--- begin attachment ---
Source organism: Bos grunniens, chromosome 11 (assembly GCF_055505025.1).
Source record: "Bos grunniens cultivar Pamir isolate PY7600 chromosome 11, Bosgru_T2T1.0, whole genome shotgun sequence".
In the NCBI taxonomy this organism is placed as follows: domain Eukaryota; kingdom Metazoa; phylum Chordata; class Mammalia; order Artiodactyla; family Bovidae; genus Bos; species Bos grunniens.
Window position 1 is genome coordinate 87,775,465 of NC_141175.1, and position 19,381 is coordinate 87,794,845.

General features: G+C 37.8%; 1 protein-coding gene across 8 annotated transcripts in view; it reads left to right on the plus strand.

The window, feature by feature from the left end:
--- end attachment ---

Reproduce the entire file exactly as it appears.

Source organism: Bos grunniens, chromosome 11 (assembly GCF_055505025.1).
Source record: "Bos grunniens cultivar Pamir isolate PY7600 chromosome 11, Bosgru_T2T1.0, whole genome shotgun sequence".
In the NCBI taxonomy this organism is placed as follows: domain Eukaryota; kingdom Metazoa; phylum Chordata; class Mammalia; order Artiodactyla; family Bovidae; genus Bos; species Bos grunniens.
Window position 1 is genome coordinate 87,775,465 of NC_141175.1, and position 19,381 is coordinate 87,794,845.

General features: G+C 37.8%; 1 protein-coding gene across 8 annotated transcripts in view; it reads left to right on the plus strand.

The window, feature by feature from the left end: